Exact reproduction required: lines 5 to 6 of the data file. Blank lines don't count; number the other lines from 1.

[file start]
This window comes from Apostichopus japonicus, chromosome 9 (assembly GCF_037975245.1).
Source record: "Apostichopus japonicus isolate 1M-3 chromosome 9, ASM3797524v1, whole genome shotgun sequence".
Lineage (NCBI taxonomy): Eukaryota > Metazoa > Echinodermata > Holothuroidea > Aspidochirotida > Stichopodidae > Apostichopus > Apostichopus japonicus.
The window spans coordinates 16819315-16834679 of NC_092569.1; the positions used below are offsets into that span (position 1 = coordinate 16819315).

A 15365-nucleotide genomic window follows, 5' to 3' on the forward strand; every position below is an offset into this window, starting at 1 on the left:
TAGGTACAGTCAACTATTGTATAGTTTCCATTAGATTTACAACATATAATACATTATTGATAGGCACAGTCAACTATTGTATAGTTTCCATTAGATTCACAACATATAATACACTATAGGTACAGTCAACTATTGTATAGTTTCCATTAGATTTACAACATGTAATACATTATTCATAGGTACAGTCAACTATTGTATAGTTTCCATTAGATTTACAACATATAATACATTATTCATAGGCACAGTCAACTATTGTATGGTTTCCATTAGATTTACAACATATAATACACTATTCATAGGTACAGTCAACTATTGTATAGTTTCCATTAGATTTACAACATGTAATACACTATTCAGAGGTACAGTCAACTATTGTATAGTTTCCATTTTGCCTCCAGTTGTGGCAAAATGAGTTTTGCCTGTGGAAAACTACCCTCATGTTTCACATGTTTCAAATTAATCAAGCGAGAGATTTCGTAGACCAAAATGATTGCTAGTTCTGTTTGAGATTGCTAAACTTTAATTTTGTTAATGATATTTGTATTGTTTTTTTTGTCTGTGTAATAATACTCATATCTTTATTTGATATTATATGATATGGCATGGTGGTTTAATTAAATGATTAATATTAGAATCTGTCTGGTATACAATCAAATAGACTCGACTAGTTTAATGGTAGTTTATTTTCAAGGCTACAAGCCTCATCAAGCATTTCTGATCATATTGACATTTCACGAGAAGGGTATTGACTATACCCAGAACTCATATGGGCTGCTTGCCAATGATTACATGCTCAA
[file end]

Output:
A 15365-nucleotide genomic window follows, 5' to 3' on the forward strand; every position below is an offset into this window, starting at 1 on the left:
TAGGTACAGTCAACTATTGTATAGTTTCCATTAGATTTACAACATATAATACATTATTGATAGGCACAGTCAACTATTGTATAGTTTCCATTAGATTCACAACATATAATACACTATAGGTACAGTCAACTATTGTATAGTTTCCATTAGATTTACAACATGTAATACATTATTCATAGGTACAGTCAACTATTGTATAGTTTCCATTAGATTTACAACATATAATACATTATTCATAGGCACAGTCAACTATTGTATGGTTTCCATTAGATTTACAACATATAATACACTATTCATAGGTACAGTCAACTATTGTATAGTTTCCATTAGATTTACAACATGTAATACACTATTCAGAGGTACAGTCAACTATTGTATAGTTTCCATTTTGCCTCCAGTTGTGGCAAAATGAGTTTTGCCTGTGGAAAACTACCCTCATGTTTCACATGTTTCAAATTAATCAAGCGAGAGATTTCGTAGACCAAAATGATTGCTAGTTCTGTTTGAGATTGCTAAACTTTAATTTTGTTAATGATATTTGTATTGTTTTTTTTGTCTGTGTAATAATACTCATATCTTTATTTGATATTATATGATATGGCATGGTGGTTTAATTAAATGATTAATATTAGAATCTGTCTGGTATACAATCAAATAGACTCGACTAGTTTAATGGTAGTTTATTTTCAAGGCTACAAGCCTCATCAAGCATTTCTGATCATATTGACATTTCACGAGAAGGGTATTGACTATACCCAGAACTCATATGGGCTGCTTGCCAATGATTACATGCTCAA